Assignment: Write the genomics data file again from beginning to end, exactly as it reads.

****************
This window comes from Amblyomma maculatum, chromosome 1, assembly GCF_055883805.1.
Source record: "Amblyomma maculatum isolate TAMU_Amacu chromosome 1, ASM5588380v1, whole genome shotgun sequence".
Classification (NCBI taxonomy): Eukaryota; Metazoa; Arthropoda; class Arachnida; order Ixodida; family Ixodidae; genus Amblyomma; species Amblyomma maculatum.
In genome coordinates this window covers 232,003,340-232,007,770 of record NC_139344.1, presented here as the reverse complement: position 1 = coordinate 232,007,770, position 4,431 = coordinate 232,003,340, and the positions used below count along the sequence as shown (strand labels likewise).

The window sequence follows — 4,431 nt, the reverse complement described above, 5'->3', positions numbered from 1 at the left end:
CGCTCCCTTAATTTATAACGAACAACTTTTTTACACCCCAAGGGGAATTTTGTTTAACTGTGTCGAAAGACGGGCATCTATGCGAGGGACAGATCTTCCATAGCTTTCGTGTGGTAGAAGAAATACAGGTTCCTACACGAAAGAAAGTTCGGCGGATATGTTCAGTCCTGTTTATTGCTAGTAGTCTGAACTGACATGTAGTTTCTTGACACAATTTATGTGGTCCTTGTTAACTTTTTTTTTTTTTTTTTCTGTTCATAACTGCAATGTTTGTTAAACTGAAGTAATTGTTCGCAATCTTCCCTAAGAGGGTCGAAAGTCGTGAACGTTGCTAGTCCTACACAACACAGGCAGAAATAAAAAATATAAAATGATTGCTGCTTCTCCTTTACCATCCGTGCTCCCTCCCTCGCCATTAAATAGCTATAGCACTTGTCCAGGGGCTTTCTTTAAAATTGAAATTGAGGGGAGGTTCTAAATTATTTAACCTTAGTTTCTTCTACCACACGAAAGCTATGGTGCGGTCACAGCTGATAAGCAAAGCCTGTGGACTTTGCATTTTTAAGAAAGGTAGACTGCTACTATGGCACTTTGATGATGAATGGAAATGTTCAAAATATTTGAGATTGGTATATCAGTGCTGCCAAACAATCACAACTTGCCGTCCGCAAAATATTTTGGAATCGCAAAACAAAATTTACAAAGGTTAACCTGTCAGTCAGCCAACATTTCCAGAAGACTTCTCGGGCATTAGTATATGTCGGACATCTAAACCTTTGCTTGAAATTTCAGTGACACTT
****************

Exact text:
This window comes from Amblyomma maculatum, chromosome 1, assembly GCF_055883805.1.
Source record: "Amblyomma maculatum isolate TAMU_Amacu chromosome 1, ASM5588380v1, whole genome shotgun sequence".
Classification (NCBI taxonomy): Eukaryota; Metazoa; Arthropoda; class Arachnida; order Ixodida; family Ixodidae; genus Amblyomma; species Amblyomma maculatum.
In genome coordinates this window covers 232,003,340-232,007,770 of record NC_139344.1, presented here as the reverse complement: position 1 = coordinate 232,007,770, position 4,431 = coordinate 232,003,340, and the positions used below count along the sequence as shown (strand labels likewise).

The window sequence follows — 4,431 nt, the reverse complement described above, 5'->3', positions numbered from 1 at the left end:
CGCTCCCTTAATTTATAACGAACAACTTTTTTACACCCCAAGGGGAATTTTGTTTAACTGTGTCGAAAGACGGGCATCTATGCGAGGGACAGATCTTCCATAGCTTTCGTGTGGTAGAAGAAATACAGGTTCCTACACGAAAGAAAGTTCGGCGGATATGTTCAGTCCTGTTTATTGCTAGTAGTCTGAACTGACATGTAGTTTCTTGACACAATTTATGTGGTCCTTGTTAACTTTTTTTTTTTTTTTTTCTGTTCATAACTGCAATGTTTGTTAAACTGAAGTAATTGTTCGCAATCTTCCCTAAGAGGGTCGAAAGTCGTGAACGTTGCTAGTCCTACACAACACAGGCAGAAATAAAAAATATAAAATGATTGCTGCTTCTCCTTTACCATCCGTGCTCCCTCCCTCGCCATTAAATAGCTATAGCACTTGTCCAGGGGCTTTCTTTAAAATTGAAATTGAGGGGAGGTTCTAAATTATTTAACCTTAGTTTCTTCTACCACACGAAAGCTATGGTGCGGTCACAGCTGATAAGCAAAGCCTGTGGACTTTGCATTTTTAAGAAAGGTAGACTGCTACTATGGCACTTTGATGATGAATGGAAATGTTCAAAATATTTGAGATTGGTATATCAGTGCTGCCAAACAATCACAACTTGCCGTCCGCAAAATATTTTGGAATCGCAAAACAAAATTTACAAAGGTTAACCTGTCAGTCAGCCAACATTTCCAGAAGACTTCTCGGGCATTAGTATATGTCGGACATCTAAACCTTTGCTTGAAATTTCAGTGACACTT